How Women Lawyers Can Chart a Different Course (Part 1)

Kimberly Alford Rice

This is the first of a three-part series of articles with tips on How Women Lawyers Can Chart a Different Course by Kimberly Alford Rice.


For all the chatter, studies, and disheartening stats we read on where women in the law rank in the legal services sector, I say “phooey”. Yes, the numbers stink; yes, there are real barriers, discrimination, disappointing treatment from law firm leadership, but hey, we are women “with a capital W”, as the phrase goes.

Though I am not nor ever have been a practicing attorney, I have also strategically navigated the career slalom among men in the sense that I am usually the only woman in the board room; have been perceived as a “trouble-maker” at times when I regarded my role as a “positive change agent”; and have proactively spoken out for and against a leadership decision when I sensed it was misguided.

To this, I say: If a woman (lawyer or other professional) is committed to creating the career of her dreams, she will, with some support from her friends.

Below are tips for staying on track along your professional journey:

  1. Recognize the value of getting the “right folks” on the bus and those who must come off. For a host of reasons, not everyone will be a supporter. Know that and keep moving forward in executing your plan. There are the doubters, the second-guessers, the jealous ones, and those who will try to stand in your way. Utilize your astute intuition and clear the path of those who do not totally support you.
  1. Get and stay focused. It is too easy to lose focus on creating the ideal professional life by how everyday life steps in the way. That is one of the reasons why it is imperative to develop a strategic plan for your goals each year (with reasonable deadlines and measurable metrics) to keep you on track.
  1. Enlist support of professional coach. Referring to item #2 above, the probability that you will stay focused and execute with any great consistency exponentially increases when you engage a professional coach. When we build the accountability factor into the mix, everything about creating your ideal professional life experience works better. Care enough to invest in yourself, and seek out this critical resource.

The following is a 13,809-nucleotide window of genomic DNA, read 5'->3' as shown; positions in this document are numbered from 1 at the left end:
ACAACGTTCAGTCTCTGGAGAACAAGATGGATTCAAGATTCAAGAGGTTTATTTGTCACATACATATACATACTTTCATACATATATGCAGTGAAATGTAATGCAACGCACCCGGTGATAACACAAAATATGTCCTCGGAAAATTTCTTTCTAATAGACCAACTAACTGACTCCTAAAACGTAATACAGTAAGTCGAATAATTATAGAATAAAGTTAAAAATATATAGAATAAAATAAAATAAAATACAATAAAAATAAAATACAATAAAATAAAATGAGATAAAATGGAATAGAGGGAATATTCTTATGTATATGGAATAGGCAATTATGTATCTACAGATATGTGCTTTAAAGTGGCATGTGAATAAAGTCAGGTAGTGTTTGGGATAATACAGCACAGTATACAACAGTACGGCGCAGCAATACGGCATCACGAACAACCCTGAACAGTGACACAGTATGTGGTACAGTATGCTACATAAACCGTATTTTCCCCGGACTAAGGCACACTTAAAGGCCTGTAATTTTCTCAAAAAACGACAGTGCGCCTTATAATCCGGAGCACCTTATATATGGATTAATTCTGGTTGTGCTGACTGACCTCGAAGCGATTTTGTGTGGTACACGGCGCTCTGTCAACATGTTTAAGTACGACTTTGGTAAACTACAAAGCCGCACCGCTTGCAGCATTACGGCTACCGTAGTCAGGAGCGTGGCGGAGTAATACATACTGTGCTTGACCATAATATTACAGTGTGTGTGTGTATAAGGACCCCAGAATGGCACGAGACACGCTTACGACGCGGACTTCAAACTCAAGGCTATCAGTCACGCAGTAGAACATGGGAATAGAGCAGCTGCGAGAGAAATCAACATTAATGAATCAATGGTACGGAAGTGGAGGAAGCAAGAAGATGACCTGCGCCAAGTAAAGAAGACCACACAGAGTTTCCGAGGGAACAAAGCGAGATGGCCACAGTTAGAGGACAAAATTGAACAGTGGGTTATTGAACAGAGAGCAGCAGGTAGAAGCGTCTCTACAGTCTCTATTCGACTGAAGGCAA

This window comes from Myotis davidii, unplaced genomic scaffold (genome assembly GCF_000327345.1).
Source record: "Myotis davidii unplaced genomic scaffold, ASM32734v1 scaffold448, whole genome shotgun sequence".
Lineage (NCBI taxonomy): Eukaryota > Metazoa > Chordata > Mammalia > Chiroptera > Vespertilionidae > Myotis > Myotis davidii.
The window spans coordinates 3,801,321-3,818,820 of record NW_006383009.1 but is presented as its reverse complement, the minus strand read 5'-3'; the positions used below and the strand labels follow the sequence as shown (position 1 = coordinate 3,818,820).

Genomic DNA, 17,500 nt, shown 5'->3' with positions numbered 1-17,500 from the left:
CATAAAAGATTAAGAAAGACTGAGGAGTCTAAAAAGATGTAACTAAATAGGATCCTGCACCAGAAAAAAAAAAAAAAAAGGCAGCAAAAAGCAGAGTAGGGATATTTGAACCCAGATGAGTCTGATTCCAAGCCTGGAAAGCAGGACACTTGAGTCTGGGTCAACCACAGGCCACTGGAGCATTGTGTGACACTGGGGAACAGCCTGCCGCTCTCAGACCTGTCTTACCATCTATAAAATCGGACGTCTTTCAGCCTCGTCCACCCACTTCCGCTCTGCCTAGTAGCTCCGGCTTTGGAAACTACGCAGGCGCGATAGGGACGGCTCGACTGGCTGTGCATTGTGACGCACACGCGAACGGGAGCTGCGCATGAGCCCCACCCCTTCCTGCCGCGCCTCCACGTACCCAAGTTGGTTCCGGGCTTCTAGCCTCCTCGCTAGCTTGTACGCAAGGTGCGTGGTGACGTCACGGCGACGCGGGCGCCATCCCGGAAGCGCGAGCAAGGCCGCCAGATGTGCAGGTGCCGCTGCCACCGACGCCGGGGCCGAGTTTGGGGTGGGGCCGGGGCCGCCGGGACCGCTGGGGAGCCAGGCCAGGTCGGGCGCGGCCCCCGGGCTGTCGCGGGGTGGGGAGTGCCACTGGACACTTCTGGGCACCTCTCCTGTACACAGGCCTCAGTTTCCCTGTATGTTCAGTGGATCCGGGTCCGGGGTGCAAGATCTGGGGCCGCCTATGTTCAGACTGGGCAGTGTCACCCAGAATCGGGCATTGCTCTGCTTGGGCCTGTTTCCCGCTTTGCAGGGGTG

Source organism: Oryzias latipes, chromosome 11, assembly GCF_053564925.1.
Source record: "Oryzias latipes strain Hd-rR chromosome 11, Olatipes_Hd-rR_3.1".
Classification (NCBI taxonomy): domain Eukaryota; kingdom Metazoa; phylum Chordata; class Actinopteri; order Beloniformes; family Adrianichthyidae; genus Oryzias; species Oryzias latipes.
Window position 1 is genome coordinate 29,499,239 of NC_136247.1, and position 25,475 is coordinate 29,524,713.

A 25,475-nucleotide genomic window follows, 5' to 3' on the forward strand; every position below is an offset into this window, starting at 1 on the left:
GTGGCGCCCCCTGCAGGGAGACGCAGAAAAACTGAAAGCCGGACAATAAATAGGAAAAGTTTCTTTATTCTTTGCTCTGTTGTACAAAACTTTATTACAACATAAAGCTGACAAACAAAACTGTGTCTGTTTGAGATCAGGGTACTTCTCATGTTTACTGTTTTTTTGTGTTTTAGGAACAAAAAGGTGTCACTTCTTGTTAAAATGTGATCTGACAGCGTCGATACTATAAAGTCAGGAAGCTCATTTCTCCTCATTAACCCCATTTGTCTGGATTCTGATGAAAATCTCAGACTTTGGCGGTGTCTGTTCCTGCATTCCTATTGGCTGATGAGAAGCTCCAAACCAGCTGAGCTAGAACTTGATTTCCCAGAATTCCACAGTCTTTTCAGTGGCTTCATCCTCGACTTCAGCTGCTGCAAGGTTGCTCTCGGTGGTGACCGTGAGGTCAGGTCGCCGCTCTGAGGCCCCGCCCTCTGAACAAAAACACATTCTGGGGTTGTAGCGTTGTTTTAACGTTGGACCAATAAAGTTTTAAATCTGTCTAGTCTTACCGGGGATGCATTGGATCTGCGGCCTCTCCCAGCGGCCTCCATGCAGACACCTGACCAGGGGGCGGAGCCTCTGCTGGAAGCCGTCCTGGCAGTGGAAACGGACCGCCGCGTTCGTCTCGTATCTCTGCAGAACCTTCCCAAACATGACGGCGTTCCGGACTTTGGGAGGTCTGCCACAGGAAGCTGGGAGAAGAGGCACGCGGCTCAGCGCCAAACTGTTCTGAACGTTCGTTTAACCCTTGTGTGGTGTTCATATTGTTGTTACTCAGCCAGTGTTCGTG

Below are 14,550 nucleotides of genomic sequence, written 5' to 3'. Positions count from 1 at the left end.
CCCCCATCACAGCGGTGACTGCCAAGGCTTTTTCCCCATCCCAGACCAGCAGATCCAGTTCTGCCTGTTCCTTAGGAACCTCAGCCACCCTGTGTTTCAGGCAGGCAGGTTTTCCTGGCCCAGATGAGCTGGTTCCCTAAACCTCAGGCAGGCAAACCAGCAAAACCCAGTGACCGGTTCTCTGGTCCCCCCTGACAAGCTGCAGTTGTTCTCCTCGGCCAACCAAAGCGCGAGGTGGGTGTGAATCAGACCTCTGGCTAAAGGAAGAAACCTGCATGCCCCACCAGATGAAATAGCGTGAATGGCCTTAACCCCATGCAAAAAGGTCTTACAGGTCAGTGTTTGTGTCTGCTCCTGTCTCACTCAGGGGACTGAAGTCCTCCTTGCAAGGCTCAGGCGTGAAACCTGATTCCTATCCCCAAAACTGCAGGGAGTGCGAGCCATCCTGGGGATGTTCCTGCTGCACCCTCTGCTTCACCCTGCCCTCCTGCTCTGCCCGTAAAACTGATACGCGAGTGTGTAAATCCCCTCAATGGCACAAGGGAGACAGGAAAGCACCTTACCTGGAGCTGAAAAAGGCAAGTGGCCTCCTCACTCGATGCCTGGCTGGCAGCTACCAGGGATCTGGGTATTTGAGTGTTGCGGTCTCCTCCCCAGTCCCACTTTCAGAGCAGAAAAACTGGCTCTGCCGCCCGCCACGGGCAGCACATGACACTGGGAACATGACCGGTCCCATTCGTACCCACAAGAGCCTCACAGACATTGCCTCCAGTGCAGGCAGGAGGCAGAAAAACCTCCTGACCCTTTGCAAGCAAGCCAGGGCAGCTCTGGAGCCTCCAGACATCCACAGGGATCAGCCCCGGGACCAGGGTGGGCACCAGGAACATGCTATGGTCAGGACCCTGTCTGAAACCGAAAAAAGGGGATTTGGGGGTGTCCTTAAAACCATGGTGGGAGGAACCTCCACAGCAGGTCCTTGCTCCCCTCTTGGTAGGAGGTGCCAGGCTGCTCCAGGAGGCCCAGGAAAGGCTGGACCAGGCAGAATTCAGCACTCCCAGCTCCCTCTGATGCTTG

1. Carve out a non-conformist role. Because there are so many paths to a fulfilling career than settling into the traditional one, should you consider a different path which will work better? If commuting time consumes too much of your work day, propose to work at home (or closer to your home) at least one day per week where you will likely be much more productive.

If childcare concerns are always looming, propose and/or create a different situation. There are many ways to “skin a cat”, as the saying goes.

In part two of our three-part series, we will explore additional steps you can take to move closer to charting your own professional course.

About the author:

Kimberly Rice Headshot_small formatKimberly Alford Rice is President and Chief Strategist of KLA Marketing Associates (www.klamarketing.net), a business development advisory firm focusing on legal services. As a legal marketing authority, Kimberly helps women lawyers develop practical business development and marketing strategies which lead directly to new clients and increased revenues. Additionally, Kimberly provides career management services to lawyers in transition.  She may be reached at 609.458.0415 or via email and Twitter.